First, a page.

Singapore Exchange Ltd. (SGX), Southeast Asia’s biggest bourse, plans to add circuit breakers by early next year after a plunge in shares of three commodity companies erased $6.9 billion in market value over three days.
Under the proposal, trading of a stock will be halted for 5 minutes if it breaches 10 percent in either direction, the exchange said in an e-mailed response to queries. The bourse sought public feedback on the plan in June, it said.
“We aim to introduce the dynamic circuit breakers by early next year subject to regulatory approvals,” Joan Lew, a spokeswoman for the exchange, said in the statement yesterday.
The bourse operator imposed trading restrictions this week on Blumont Group Ltd. (BLUM), Asiasons Capital Ltd. and LionGold Corp. (LIGO) after their stock prices plunged. Trading caps to prevent sharp gains or losses will give investors time to assess their holdings, according to Liquidnet Holdings Inc. and the Securities Investors Association of Singapore.
Regulators worldwide have evaluated safeguards since the May 2010 plunge known as the flash crash briefly erased about $862 billion from the value of U.S. equities. American exchanges have implemented a limit-up/limit-down initiative that prevents market makers from quoting shares at prices deemed too far above or below current levels.
The city's plan for circuit breakers ``should help minimize market manipulation,'' said Kelly Teoh, a strategist at IG Asia Pte in Singapore. ``The regulator can hold all directors responsible including non-executives or at least have the process in place to bring them in for questioning if the circuit breakers are breached more than once."
The Singapore exchange said Oct. 6 that shares of the three companies have been declared designated securities, prohibiting investors from selling them unless they hold the same quantity of stock. Buyers must make cash payments for the transactions, it added.
The bourse said in a separate statement yesterday there were short sales on Blumont and Asiasons (ACAP) on Oct. 7, contrary to trading directions it gave after classifying them as designated securities.
“We will be investigating these cases and take the appropriate disciplinary actions as necessary,” Kelvin Koh, head of market surveillance at the Singapore Exchange, said in the statement. “SGX will continue to monitor closely the market in the three designated securities. We will assess the trading conditions and lift the designation as soon as it is appropriate to do so.”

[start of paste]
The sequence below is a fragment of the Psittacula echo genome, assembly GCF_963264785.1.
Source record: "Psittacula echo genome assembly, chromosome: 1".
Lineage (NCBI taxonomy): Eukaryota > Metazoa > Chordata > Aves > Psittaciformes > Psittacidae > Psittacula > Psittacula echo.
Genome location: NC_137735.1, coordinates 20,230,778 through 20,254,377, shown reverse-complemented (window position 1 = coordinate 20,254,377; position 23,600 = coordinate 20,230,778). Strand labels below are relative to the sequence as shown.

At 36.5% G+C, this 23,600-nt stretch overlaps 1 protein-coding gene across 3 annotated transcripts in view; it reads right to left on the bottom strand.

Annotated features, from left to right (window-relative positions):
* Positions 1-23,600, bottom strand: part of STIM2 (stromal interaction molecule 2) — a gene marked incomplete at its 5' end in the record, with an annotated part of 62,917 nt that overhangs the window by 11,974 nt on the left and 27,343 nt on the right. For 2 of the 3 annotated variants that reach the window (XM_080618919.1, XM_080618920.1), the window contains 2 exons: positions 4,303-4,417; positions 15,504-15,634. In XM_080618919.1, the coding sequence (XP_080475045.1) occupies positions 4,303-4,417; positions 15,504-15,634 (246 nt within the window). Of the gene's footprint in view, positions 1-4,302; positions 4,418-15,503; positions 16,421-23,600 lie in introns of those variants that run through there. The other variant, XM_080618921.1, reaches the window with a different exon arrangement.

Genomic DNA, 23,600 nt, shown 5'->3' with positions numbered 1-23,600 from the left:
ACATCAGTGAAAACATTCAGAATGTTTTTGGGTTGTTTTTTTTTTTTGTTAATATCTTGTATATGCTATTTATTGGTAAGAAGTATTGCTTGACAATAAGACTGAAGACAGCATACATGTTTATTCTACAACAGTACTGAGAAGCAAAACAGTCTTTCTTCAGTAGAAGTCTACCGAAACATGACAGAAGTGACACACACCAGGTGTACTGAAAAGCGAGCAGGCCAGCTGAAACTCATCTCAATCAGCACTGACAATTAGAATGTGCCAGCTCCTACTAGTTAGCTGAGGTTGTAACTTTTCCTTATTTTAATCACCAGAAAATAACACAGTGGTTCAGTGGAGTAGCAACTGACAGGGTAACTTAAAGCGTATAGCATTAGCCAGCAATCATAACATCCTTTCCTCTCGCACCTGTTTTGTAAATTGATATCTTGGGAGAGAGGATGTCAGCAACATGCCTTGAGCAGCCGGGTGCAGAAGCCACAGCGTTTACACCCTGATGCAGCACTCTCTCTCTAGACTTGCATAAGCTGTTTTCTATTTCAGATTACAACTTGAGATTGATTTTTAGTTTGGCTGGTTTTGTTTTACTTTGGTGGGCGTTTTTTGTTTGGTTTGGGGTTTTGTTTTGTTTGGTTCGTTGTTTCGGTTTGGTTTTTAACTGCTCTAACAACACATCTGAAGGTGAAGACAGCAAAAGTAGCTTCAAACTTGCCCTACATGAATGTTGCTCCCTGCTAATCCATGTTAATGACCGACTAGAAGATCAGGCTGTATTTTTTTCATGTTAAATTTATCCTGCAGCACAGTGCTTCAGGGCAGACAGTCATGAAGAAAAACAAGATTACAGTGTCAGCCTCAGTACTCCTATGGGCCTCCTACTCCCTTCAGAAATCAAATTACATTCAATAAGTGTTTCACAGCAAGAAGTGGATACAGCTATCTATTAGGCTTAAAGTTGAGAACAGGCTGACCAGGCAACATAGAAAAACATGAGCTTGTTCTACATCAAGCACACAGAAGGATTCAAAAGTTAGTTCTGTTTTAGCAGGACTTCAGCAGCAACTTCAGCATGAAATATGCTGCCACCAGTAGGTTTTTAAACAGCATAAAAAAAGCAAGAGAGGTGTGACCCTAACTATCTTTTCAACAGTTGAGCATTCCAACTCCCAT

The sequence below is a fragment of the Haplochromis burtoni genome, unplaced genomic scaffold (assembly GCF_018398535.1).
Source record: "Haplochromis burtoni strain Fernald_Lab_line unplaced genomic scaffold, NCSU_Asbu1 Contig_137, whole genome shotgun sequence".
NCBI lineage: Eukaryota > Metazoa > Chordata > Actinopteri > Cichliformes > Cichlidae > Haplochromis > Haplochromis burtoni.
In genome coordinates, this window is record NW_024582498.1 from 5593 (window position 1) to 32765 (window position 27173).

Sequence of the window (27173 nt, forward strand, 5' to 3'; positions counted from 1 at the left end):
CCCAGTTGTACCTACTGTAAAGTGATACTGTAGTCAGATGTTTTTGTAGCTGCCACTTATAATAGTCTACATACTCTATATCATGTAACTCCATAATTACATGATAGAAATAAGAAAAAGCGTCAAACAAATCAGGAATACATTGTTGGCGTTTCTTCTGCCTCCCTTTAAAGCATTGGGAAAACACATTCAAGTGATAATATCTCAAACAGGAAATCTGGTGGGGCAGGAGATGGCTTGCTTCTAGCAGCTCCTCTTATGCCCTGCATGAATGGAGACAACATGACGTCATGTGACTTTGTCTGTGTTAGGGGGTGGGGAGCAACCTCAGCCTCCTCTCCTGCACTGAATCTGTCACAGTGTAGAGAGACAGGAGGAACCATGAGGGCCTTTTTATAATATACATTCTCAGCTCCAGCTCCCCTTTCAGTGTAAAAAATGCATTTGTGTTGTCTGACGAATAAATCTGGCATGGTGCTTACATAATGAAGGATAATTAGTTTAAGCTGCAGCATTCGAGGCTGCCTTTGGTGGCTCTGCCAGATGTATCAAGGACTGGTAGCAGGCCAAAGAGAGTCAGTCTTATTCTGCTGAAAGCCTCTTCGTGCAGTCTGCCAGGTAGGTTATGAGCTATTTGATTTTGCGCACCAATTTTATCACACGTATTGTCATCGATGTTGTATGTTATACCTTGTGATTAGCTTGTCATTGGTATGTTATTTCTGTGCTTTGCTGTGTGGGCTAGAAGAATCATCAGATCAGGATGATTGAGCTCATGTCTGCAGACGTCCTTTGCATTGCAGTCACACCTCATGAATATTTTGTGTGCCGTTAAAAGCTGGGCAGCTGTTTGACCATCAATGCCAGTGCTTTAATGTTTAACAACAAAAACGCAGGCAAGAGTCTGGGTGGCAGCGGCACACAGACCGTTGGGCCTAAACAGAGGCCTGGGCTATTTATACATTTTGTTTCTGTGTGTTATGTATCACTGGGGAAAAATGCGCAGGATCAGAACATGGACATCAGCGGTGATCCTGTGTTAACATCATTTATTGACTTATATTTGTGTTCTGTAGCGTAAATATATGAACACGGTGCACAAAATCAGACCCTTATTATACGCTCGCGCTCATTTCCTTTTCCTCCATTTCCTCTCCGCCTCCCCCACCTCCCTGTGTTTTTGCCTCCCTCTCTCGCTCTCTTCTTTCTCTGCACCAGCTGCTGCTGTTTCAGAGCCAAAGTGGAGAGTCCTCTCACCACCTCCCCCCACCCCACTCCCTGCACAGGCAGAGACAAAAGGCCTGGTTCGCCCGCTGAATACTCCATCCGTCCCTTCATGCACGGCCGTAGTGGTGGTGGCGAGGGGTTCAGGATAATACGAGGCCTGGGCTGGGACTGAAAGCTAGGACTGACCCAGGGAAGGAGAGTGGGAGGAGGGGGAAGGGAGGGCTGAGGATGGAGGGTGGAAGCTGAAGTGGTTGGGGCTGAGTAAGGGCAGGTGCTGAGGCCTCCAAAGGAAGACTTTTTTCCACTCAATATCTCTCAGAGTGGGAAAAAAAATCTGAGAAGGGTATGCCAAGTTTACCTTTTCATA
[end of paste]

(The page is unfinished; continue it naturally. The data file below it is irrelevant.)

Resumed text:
Regulators around the world have stepped up oversight of capital markets after the global financial crisis in 2008. The Monetary Authority of Singapore established a 13-member council in 2010 with the goal of boosting corporate governance standards and investor confidence.
Blumont, which invests in minerals and energy, slumped 94 percent over two trading days on Oct. 4 and Oct. 7. That shaved S$4.9 billion ($3.9 billion) off its market value, prompting the company to scrap a proposed S$146 million acquisition of Australia’s Cokal Ltd.
Asiasons, which last month bought a stake in U.S. oil and gas producer Black Elk Energy Offshore Operations LLC, tumbled 96 percent over the three trading days through Oct. 8, shaving S$2.5 billion in market value.
LionGold, which said this week it’s in advanced negotiations for a possible acquisition of Minera IRL Ltd., a gold explorer in Peru, Argentina and Chile, plunged 87 percent over the three-day period, wiping off S$1.2 billion in value.
The decision to introduce circuit breakers comes one month after Everbright Securities Co. (601788) announced a 523 million yuan ($85 million) loss after $3.8 billion in erroneous trading orders that roiled China’s equity market and drew a record regulatory penalty that banned four executives from the market for life.
Trading in the National Stock Exchange of India’s Nifty index and some individual companies stopped for 15 minutes in Mumbai a year ago after the 50-stock gauge tumbled as much as 16 percent. A brokerage that mishandled trades for an institutional client was to blame, the exchange said then.
Markets including South Korea, India and Taiwan use circuit breakers, while countries including Japan have daily price limits depending on their value, according to CLSA Ltd.
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